In the winery, it’s about extracting and retaining the flavors and textures in the wine with minimal intervention. From optical sorting of unwanted berries, extraction of flavours/colors/textures with bespoke automated pumping, gentle pressing cycles, purging of transfer lines with nitrogen to mitigate oxygen uptake , from controlling desired temperatures and climate throughout fermentation and aging, to monthly refilling of each barrel, all are just a few examples of how attention to detail along the way contributes to the making a great wine.
Q, Reading your biography, was there an “a-ha” moment when you decided to steer your career towards oenology? Someone you met? Somewhere you traveled?
A, It was more of a continuum of events that led to a career in winemaking that really came together when I took an introductory winemaking course as a student at UC Davis pursuing engineering studies at the time. A few years ago, in high school, one of my best friends, a much older brother who was an accomplished lawyer, said something to us that stuck with me: “If I had to do it again, I’d like to create something with my hands (rather than on paper). During my winemaking course, I felt that oenology fulfilled both this scientific and creative quest – I was also drawn to the idea of creating products that can bring people together.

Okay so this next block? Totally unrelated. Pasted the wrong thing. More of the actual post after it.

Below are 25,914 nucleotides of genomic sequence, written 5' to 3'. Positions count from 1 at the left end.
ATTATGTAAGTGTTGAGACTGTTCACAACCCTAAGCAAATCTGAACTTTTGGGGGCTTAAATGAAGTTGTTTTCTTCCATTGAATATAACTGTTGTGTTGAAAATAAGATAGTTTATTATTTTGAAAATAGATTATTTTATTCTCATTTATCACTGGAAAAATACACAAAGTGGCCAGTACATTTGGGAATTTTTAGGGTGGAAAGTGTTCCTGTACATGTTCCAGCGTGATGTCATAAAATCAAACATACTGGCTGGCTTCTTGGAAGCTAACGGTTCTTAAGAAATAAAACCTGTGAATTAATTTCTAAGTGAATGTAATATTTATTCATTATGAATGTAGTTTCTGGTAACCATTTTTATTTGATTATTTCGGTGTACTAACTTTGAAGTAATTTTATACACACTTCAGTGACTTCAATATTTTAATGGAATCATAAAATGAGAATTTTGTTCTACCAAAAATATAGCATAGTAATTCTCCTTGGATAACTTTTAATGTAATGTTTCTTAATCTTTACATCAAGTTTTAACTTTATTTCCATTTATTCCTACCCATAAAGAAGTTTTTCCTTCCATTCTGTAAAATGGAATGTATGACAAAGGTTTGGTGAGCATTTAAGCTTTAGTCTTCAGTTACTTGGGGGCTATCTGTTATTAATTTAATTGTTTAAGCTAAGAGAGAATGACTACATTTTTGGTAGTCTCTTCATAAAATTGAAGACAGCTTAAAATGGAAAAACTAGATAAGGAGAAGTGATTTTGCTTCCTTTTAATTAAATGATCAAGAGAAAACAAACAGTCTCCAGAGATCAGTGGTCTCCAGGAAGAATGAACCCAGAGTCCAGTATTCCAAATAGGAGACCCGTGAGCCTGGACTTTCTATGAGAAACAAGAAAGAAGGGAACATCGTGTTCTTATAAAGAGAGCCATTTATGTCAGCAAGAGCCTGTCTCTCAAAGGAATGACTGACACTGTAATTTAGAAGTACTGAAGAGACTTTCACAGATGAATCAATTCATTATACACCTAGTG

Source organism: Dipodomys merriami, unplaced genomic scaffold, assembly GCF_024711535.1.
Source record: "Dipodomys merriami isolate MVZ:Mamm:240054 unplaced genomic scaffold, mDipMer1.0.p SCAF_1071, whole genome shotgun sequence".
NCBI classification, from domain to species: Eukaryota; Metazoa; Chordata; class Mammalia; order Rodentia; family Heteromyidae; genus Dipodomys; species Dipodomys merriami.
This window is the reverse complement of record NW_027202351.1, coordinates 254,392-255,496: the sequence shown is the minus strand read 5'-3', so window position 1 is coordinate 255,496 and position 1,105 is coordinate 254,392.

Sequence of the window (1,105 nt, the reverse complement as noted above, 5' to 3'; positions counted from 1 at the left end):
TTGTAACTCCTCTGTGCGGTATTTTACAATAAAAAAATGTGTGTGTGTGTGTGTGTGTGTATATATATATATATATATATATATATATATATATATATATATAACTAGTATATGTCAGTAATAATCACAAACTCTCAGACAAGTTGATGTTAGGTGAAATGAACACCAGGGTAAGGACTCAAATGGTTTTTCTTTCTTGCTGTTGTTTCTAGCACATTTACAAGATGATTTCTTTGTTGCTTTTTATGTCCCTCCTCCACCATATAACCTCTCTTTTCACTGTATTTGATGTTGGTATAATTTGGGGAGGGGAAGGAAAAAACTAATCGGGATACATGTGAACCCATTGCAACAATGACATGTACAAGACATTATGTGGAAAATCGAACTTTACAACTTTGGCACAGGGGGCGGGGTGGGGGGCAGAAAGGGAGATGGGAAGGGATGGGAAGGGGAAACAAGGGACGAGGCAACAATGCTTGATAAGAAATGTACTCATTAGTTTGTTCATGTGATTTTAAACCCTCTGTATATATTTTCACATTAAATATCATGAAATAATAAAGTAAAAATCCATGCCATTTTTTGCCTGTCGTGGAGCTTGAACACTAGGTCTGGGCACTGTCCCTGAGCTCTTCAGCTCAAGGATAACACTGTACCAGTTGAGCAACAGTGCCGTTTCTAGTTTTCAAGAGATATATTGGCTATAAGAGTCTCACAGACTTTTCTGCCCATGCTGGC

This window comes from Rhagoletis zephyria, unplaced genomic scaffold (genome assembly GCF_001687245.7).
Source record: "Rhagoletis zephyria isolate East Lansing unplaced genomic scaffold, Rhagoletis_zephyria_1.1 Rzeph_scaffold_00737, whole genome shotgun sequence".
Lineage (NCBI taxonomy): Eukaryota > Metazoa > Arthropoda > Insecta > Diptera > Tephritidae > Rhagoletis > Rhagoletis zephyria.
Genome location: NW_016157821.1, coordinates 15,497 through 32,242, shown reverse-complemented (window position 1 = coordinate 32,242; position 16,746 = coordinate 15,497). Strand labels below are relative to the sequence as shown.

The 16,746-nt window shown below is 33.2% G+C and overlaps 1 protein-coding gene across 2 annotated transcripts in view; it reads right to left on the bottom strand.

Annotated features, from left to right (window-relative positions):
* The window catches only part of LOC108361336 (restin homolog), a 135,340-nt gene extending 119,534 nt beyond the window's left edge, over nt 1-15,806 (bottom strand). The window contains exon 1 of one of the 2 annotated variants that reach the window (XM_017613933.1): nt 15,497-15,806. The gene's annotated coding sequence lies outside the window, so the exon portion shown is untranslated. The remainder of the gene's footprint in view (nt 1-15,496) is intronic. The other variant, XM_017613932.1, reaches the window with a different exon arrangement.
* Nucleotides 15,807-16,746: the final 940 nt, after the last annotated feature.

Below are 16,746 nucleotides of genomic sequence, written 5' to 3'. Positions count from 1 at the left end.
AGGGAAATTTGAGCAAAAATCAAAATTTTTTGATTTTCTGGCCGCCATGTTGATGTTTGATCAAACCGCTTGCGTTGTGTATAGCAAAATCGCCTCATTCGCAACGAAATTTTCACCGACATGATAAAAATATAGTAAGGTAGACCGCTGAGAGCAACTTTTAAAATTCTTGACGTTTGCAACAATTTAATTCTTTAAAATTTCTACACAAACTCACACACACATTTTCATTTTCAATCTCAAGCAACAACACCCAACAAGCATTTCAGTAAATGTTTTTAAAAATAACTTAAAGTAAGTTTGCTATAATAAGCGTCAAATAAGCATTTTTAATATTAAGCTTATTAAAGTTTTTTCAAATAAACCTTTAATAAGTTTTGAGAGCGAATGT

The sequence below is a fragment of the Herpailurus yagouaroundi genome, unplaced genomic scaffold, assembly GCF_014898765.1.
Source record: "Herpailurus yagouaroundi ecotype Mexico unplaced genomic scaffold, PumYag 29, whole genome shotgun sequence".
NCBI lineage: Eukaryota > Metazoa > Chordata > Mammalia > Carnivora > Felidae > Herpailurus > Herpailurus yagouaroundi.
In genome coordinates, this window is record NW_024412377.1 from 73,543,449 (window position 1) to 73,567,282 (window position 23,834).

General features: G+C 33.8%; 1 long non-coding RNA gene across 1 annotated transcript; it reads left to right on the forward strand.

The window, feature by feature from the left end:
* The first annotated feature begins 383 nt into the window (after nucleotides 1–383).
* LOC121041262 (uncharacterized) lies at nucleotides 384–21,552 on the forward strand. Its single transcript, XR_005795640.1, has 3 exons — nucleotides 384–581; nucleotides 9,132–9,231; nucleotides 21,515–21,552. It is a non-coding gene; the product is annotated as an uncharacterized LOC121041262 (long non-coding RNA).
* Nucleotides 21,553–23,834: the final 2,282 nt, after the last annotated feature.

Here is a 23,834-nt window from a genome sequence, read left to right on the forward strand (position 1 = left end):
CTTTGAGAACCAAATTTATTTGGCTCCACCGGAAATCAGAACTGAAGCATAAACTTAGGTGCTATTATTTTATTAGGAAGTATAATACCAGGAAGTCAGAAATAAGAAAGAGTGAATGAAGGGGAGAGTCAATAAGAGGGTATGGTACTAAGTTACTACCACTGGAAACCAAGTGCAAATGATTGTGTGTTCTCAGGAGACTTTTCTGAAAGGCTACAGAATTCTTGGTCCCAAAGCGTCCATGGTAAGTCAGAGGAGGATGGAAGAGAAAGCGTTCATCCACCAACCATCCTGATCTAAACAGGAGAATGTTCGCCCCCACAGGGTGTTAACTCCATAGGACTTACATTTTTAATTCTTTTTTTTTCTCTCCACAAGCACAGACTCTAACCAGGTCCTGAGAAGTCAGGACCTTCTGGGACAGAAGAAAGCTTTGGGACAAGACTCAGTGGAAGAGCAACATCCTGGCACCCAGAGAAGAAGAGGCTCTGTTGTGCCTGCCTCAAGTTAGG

Q, What do you like about working with Cabernet Sauvignon and the types of wines you can make with it?
A, Cabernet Sauvignon is not just about aromas and flavors, but also embodies texture and mouthfeel. It also expresses quite well the differences of terroir. Even at our estate vineyards here in Paso Robles, I tend to get more blackcurrant and licorice flavors with smoother expressed textures from our Huerhuero vineyard, while I get more dark cherry flavors and a little more structure and cream from our Creston Valley vineyard. From our higher Bear Valley and White Cliffs vineyards, with very limited limestone soils, I tend to taste more of the varietal’s blueberry and boysenberry notes with great color, natural acidity and rich, enveloping tannins. the palate – truly wines with phenomenal aging potential yet balanced enough to be drunk even early.